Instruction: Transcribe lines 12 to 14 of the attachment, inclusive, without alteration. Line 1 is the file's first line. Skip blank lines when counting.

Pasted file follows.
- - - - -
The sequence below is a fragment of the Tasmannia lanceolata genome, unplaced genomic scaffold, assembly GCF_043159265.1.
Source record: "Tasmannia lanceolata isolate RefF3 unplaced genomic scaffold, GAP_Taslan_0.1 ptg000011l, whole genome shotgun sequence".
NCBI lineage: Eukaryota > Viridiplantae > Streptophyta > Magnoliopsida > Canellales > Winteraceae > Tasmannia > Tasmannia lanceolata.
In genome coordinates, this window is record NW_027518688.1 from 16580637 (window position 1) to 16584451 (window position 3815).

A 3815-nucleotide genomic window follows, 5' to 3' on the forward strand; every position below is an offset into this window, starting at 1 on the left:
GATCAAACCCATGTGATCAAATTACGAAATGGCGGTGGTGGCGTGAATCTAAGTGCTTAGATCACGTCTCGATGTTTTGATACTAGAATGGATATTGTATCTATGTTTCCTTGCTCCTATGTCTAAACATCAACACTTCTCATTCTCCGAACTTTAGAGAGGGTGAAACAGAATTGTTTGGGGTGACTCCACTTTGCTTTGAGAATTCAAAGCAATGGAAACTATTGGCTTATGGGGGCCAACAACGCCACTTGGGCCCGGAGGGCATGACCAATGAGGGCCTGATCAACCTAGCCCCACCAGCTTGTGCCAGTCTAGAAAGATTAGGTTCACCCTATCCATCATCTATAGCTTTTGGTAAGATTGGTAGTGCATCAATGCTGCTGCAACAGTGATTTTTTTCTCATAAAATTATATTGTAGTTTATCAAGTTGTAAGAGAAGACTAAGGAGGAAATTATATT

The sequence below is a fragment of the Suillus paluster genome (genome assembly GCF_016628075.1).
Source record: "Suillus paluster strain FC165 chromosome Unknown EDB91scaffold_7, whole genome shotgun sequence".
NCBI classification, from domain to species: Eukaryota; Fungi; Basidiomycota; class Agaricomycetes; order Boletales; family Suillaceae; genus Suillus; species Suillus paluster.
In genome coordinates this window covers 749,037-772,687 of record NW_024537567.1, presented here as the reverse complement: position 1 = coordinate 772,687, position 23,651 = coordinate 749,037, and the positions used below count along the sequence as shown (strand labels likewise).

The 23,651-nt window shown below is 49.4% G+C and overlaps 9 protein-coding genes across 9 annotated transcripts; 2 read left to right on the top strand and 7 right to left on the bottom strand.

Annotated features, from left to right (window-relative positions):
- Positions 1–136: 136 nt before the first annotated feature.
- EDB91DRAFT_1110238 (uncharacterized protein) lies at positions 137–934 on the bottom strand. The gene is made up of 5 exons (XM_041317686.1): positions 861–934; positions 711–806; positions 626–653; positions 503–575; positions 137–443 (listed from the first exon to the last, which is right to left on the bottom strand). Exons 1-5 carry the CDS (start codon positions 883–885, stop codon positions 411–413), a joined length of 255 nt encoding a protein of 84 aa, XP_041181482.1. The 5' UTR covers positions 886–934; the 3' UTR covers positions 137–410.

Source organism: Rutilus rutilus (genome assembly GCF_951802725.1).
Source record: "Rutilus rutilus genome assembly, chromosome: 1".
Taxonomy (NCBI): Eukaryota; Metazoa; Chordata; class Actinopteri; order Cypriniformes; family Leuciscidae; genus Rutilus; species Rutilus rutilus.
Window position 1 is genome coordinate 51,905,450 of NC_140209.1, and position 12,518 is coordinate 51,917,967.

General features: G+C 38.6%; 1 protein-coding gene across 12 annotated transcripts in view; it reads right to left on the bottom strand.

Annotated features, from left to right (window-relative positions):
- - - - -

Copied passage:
Annotated features, from left to right (window-relative positions):
- Positions 1–136: 136 nt before the first annotated feature.
- EDB91DRAFT_1110238 (uncharacterized protein) lies at positions 137–934 on the bottom strand. The gene is made up of 5 exons (XM_041317686.1): positions 861–934; positions 711–806; positions 626–653; positions 503–575; positions 137–443 (listed from the first exon to the last, which is right to left on the bottom strand). Exons 1-5 carry the CDS (start codon positions 883–885, stop codon positions 411–413), a joined length of 255 nt encoding a protein of 84 aa, XP_041181482.1. The 5' UTR covers positions 886–934; the 3' UTR covers positions 137–410.